Is Your Cyber-House Secure?


With the new year comes renewed concern on whether businesses are prepared to combat cyber threats from both national and international operatives. The FBI has identified the business email compromise as a sophisticated scam that is growing and targeting small, medium, and even large businesses. It reports between December 2016 and May 2018, there was a 136% increase in identified global exposed losses. In the last five years, the FBI estimates approximately $12 Billion in losses. It identifies real estate sector (title companies, law firms, real estate agents, buyers, and sellers) as a primary target, with a 1100% rise in real estate transaction victims in the last two years. In an effort to equip real estate professionals, fighting wire fraud and cyber-crime is a central topic for the National Association of Realtors® Broker Summit Program this April.

The National Counterintelligence and Security Center (NCSC) is a valuable resource in evaluating and minimizing your businesses’ risk. The NCSC provides counterintelligence outreach to private sector entities (like the real estate sector) at risk. The NCSC recently issued a program called “Know the Risk, Raise Your Shield” to provide training resources and defensive measures to safeguard your business. The campaign is aimed at helping professionals to better understand cyber threats and provide guidance and tips for protecting sensitive information, assets and technology.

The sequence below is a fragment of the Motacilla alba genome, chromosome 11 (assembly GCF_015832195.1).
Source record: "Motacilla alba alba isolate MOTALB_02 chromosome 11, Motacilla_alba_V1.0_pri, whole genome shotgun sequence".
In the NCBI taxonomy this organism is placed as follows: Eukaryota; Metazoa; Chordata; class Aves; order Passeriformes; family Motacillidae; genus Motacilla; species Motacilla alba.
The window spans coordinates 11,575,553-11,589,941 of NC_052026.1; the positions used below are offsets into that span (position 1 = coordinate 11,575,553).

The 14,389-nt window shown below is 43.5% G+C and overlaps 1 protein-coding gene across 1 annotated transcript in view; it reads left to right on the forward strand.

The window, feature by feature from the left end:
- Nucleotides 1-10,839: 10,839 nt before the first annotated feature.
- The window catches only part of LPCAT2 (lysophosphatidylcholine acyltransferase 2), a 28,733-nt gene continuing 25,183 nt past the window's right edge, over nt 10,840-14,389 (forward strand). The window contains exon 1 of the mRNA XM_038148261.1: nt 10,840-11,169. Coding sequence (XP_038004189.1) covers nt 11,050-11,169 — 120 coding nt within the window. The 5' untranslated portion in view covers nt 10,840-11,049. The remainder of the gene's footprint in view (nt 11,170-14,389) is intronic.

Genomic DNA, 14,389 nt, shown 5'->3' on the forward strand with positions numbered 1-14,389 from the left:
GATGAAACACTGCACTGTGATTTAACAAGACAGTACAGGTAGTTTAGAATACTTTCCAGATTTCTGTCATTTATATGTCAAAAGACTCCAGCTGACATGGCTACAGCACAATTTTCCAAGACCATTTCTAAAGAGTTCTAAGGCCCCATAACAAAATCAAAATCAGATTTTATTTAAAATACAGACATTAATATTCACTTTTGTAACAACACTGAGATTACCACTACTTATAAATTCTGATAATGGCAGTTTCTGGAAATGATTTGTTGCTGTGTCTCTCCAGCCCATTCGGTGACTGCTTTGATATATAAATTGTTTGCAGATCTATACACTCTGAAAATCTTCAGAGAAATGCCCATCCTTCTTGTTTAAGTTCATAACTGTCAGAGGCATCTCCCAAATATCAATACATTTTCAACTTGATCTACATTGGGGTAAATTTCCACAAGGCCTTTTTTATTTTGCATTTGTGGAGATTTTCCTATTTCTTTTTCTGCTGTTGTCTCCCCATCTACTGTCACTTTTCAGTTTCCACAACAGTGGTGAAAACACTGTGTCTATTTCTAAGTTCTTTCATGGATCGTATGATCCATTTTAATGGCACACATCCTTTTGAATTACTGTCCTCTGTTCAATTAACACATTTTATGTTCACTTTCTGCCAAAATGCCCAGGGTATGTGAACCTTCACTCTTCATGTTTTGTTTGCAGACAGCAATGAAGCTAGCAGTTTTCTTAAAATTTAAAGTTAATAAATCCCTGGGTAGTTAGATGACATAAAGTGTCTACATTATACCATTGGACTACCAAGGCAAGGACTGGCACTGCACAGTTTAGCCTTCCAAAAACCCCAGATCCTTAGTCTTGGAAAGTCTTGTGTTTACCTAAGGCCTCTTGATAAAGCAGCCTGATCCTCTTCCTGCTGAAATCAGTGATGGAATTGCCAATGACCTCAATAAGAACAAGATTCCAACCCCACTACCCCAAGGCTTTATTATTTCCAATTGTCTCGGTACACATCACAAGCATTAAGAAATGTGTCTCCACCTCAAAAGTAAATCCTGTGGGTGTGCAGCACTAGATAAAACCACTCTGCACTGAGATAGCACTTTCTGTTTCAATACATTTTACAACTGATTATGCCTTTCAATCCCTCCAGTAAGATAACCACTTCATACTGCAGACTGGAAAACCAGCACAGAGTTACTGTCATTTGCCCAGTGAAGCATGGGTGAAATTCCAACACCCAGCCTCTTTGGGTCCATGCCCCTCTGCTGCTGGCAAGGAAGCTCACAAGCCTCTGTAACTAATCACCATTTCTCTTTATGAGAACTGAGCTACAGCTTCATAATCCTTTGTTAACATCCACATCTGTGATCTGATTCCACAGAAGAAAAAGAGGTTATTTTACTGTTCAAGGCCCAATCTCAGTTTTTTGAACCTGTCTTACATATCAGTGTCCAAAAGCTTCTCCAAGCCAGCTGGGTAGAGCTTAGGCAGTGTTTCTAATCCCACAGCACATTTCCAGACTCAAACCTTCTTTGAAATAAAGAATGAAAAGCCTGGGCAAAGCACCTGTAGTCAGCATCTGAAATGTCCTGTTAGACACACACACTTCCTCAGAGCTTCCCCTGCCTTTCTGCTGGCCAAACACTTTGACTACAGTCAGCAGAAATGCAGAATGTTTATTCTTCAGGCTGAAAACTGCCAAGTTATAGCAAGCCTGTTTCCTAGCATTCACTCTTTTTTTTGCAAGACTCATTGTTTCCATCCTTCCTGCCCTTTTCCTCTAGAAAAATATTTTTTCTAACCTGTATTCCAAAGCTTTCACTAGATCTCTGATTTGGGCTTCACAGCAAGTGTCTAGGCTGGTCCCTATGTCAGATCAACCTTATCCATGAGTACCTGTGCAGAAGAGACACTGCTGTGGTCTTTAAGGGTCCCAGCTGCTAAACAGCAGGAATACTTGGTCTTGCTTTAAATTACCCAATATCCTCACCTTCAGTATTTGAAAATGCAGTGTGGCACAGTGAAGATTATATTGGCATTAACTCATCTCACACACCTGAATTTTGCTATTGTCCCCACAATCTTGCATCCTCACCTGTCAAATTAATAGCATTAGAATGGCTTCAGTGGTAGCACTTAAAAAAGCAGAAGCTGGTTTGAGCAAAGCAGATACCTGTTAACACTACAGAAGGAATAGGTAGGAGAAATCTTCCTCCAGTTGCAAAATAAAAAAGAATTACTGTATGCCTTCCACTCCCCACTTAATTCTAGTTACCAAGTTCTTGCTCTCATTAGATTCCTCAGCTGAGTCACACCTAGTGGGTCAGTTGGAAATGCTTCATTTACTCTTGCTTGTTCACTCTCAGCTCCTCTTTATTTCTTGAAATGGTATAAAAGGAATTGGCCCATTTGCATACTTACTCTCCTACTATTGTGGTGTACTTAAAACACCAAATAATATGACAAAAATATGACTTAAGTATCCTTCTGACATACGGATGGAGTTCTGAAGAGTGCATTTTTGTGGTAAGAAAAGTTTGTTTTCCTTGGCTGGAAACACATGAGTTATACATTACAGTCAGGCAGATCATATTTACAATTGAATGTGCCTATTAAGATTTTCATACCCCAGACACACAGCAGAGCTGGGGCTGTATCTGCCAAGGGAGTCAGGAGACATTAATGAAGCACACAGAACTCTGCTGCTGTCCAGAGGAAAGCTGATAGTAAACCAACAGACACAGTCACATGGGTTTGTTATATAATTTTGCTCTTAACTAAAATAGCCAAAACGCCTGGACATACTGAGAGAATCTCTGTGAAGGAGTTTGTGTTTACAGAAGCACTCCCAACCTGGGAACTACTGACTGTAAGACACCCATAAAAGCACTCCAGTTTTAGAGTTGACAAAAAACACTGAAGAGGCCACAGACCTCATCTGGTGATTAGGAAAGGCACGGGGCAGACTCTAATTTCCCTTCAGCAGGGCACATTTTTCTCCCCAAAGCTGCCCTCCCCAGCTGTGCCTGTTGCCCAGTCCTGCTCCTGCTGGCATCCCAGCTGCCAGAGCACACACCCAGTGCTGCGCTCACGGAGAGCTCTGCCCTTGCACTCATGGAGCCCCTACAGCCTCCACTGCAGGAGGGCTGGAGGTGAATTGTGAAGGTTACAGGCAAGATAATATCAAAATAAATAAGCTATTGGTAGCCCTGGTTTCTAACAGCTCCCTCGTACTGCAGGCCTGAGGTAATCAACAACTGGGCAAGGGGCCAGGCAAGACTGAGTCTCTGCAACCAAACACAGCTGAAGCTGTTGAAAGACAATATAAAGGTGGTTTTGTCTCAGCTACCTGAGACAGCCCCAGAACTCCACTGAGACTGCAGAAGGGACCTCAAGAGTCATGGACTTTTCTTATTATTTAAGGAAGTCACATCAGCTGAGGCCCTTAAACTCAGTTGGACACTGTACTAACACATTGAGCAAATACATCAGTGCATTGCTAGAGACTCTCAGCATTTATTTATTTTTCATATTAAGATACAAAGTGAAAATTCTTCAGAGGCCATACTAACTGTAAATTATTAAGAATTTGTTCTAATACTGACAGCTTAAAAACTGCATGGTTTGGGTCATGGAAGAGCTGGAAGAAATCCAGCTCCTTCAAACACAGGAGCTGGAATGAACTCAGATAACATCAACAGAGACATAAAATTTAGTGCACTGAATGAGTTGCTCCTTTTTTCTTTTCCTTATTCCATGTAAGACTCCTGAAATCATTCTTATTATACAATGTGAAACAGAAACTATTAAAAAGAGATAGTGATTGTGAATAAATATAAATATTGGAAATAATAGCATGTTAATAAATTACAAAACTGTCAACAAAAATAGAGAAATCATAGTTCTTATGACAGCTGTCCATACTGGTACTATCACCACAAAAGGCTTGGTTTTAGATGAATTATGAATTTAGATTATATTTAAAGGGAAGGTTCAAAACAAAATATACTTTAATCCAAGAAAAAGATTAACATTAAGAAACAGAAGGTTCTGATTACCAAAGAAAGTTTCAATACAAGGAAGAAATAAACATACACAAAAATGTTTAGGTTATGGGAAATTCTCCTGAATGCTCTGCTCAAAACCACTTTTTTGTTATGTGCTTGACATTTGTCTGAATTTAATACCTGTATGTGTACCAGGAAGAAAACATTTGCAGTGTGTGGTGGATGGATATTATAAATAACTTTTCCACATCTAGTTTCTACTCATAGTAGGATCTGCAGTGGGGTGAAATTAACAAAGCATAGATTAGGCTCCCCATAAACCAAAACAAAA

Available on the NCSC’s website are useful training resources for your office. There are links to a handful of videos, including several recent CBS 60 Minutes reports including one about how China can spy on your electronics and NCSC awareness materials. There are print materials, posters, brochures, and flyers, all aimed at arming professionals with best practices to avoid cybersecurity crimes. The NCSC also distilled its best recommendations to the following:

  1. Strengthen your passwords.
  2. Lock-down your social media accounts.
  3. Delete suspicious emails.
  4. Don’t expect privacy when you travel.
  5. Know who you’re talking to.

Even if you do all of these things, it may not be enough. Many cyber-crime experts caution that it is not a question on whether you’ll be a victim, but when. The NCSC Awareness Materials give you the roadmap and tools to educate your colleagues and prepare your staff to combat cyber-crime. So, as we embark on a new year, take a look at your cyber-house. Is it secure? If you are unsure, utilize these free resources to better understand these threats and implement new procedures and policies to protect you and your business from cyber-crime.

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